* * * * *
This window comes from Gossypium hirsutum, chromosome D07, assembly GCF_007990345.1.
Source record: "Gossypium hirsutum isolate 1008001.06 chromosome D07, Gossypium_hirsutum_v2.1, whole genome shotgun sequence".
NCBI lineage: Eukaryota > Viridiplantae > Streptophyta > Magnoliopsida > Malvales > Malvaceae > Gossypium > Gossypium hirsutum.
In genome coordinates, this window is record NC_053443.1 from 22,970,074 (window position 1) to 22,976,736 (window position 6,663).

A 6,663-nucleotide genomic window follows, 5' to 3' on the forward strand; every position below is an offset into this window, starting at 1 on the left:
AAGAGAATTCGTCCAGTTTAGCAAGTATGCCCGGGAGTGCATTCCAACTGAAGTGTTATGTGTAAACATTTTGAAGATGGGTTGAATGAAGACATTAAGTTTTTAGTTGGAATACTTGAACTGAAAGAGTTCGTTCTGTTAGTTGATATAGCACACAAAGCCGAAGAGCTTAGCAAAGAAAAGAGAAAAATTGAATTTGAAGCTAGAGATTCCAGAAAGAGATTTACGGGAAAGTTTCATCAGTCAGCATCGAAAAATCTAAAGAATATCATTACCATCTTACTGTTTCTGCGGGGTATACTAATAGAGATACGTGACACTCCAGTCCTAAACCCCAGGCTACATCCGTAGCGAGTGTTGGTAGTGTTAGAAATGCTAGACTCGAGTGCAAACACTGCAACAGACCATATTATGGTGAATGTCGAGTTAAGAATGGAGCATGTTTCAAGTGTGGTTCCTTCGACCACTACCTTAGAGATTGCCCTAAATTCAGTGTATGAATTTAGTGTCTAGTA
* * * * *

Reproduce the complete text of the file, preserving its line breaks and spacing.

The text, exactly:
This window comes from Gossypium hirsutum, chromosome D07, assembly GCF_007990345.1.
Source record: "Gossypium hirsutum isolate 1008001.06 chromosome D07, Gossypium_hirsutum_v2.1, whole genome shotgun sequence".
NCBI lineage: Eukaryota > Viridiplantae > Streptophyta > Magnoliopsida > Malvales > Malvaceae > Gossypium > Gossypium hirsutum.
In genome coordinates, this window is record NC_053443.1 from 22,970,074 (window position 1) to 22,976,736 (window position 6,663).

A 6,663-nucleotide genomic window follows, 5' to 3' on the forward strand; every position below is an offset into this window, starting at 1 on the left:
AAGAGAATTCGTCCAGTTTAGCAAGTATGCCCGGGAGTGCATTCCAACTGAAGTGTTATGTGTAAACATTTTGAAGATGGGTTGAATGAAGACATTAAGTTTTTAGTTGGAATACTTGAACTGAAAGAGTTCGTTCTGTTAGTTGATATAGCACACAAAGCCGAAGAGCTTAGCAAAGAAAAGAGAAAAATTGAATTTGAAGCTAGAGATTCCAGAAAGAGATTTACGGGAAAGTTTCATCAGTCAGCATCGAAAAATCTAAAGAATATCATTACCATCTTACTGTTTCTGCGGGGTATACTAATAGAGATACGTGACACTCCAGTCCTAAACCCCAGGCTACATCCGTAGCGAGTGTTGGTAGTGTTAGAAATGCTAGACTCGAGTGCAAACACTGCAACAGACCATATTATGGTGAATGTCGAGTTAAGAATGGAGCATGTTTCAAGTGTGGTTCCTTCGACCACTACCTTAGAGATTGCCCTAAATTCAGTGTATGAATTTAGTGTCTAGTA